Small data is provided back to the user in the form of a dashboard on how frequently hand hygiene was performed by the worker. A small vibration indicates to the user that sanitizer was applied for the correct amount of time. This small data can be very useful in promoting behavior change.
At the level of big data, this technology could be employed to evaluate hand hygiene interventions. For example, which dispensers are accessed most frequently within a unit? What is the impact of different dispenser designs (color, design) on hand hygiene compliance? Using this technology, data could be collected as new devices are deployed on specific units within days to weeks.
So much data is available, but is not presently harnessed for the transformative insights that make a difference for individuals and our health care system. It is crucial that this data be harnessed for the benefit of those who own it.
There are tools being developed to move in to big data thinking. For example, HIPAA [the Health Insurance Portability and Accountability Act] makes patients the owners of their health care data—a crucial step in the process of data liberation. With the right to access it, health care data is an important tool in moving from data to wisdom.
Technology and Medical Communication
The great challenge of medical communication is to facilitate interaction between patients and their health care providers. Patients with complex health needs benefit from a team approach to treatment that includes nurses, physicians, therapists, and technicians. One innovative solution to the problem would be the use of an app that would track the network of health care professionals involved in the care of a patient.
The TEDMED app is a smart phone application designed for delegates to view the session schedule, follow social media feeds, and manage conference registration. An innovative feature of the app is that it allows tracking of an individualized network of contacts from the conference.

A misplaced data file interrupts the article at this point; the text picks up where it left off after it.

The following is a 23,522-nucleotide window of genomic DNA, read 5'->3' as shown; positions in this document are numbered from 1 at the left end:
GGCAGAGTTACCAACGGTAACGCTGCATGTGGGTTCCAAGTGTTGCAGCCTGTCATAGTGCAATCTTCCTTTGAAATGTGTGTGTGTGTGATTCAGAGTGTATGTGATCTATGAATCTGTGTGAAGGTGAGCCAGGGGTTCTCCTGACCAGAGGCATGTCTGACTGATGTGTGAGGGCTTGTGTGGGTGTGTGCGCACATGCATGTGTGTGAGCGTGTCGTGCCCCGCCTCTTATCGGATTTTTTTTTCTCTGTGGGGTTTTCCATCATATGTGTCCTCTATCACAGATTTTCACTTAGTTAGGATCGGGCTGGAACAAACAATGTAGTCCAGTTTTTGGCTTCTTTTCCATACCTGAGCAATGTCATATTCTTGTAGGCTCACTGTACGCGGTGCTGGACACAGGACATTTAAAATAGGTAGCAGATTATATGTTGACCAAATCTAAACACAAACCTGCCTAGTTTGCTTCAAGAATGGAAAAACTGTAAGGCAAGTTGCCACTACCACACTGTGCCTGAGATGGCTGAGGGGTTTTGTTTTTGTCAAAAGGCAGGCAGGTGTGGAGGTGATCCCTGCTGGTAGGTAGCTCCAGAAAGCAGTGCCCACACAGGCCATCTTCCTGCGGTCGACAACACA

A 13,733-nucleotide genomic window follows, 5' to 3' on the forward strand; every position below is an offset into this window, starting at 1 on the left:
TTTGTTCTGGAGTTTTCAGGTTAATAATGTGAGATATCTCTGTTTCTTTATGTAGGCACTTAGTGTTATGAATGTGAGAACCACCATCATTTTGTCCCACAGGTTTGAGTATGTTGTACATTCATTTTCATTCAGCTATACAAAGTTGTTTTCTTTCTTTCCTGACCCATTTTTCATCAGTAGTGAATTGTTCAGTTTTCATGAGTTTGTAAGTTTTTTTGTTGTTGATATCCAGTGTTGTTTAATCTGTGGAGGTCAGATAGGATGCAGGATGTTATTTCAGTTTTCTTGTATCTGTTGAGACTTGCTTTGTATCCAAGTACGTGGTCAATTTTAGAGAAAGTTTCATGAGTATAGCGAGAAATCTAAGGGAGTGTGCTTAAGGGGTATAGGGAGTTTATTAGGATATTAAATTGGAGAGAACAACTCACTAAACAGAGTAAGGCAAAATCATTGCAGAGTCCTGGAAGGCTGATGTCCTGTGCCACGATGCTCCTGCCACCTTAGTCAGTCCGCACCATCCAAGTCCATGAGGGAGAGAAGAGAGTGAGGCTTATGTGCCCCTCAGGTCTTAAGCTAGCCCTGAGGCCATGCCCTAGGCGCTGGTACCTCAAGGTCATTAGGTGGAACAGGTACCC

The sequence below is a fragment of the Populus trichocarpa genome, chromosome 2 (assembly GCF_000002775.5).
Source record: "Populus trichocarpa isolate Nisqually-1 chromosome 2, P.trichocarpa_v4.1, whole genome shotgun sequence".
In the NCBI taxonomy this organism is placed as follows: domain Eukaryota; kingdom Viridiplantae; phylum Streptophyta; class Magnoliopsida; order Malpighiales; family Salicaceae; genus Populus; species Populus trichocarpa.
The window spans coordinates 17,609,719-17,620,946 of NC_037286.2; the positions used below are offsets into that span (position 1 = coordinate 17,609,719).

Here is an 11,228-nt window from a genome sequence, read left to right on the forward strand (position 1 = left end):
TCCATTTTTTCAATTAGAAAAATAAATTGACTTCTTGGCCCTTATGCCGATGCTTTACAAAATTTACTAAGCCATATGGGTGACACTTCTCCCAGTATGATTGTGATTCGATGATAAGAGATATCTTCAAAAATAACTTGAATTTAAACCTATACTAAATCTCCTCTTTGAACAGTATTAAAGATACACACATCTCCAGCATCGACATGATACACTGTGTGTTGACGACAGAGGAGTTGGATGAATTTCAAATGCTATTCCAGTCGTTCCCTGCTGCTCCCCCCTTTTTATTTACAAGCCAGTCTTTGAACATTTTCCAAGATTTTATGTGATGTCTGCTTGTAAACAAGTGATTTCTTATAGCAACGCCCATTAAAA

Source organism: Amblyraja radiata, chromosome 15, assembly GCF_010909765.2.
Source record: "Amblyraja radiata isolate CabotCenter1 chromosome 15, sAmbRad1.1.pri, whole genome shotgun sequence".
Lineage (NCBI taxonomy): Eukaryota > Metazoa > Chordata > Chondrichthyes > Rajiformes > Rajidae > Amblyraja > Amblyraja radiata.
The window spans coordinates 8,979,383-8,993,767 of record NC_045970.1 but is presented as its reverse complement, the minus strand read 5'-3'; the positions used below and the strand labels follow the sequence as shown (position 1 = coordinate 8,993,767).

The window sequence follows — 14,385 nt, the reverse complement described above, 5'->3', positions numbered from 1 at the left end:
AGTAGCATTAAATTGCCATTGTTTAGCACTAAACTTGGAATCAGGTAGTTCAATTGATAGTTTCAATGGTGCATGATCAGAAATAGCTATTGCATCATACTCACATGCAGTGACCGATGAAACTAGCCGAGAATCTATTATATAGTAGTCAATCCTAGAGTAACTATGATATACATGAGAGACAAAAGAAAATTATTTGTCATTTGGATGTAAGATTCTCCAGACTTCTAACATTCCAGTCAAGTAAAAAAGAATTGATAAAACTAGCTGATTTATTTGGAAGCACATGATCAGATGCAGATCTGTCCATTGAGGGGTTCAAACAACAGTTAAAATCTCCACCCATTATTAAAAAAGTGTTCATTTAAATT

When deployed for patients, such a system could track the names, titles, and contact information for health care professionals along with visit dates, follow‐up appointments, and contact information. From the view of big data, such a system could be used to measure satisfaction and outcomes for different networks of providers. It could measure which nurse, physician, technician team has the best outcomes? How often are specialists consulted by primary treatment teams?
Data and Promoting Active Lifestyles
The Great Challenge addresses the pressing need to promote active lifestyles.
One tool to be able to do this is through small activity monitors. During TEDMED 2013, participants were given a fitbit and encouraged to track their activity levels and compete against other groups of delegates.
This technology is an example of using available data on steps taken, calories burned, and stairs climbed to motivate individual users to be more active. This use of small data can be very useful to people wishing to be more aware of their activity. At the level of groups, this big data could be used to evaluate workplace designs in relationship to the activity levels of workers.
Read more about the experience of RWJF Nurse Faculty Scholars who attended TEDMED 2013.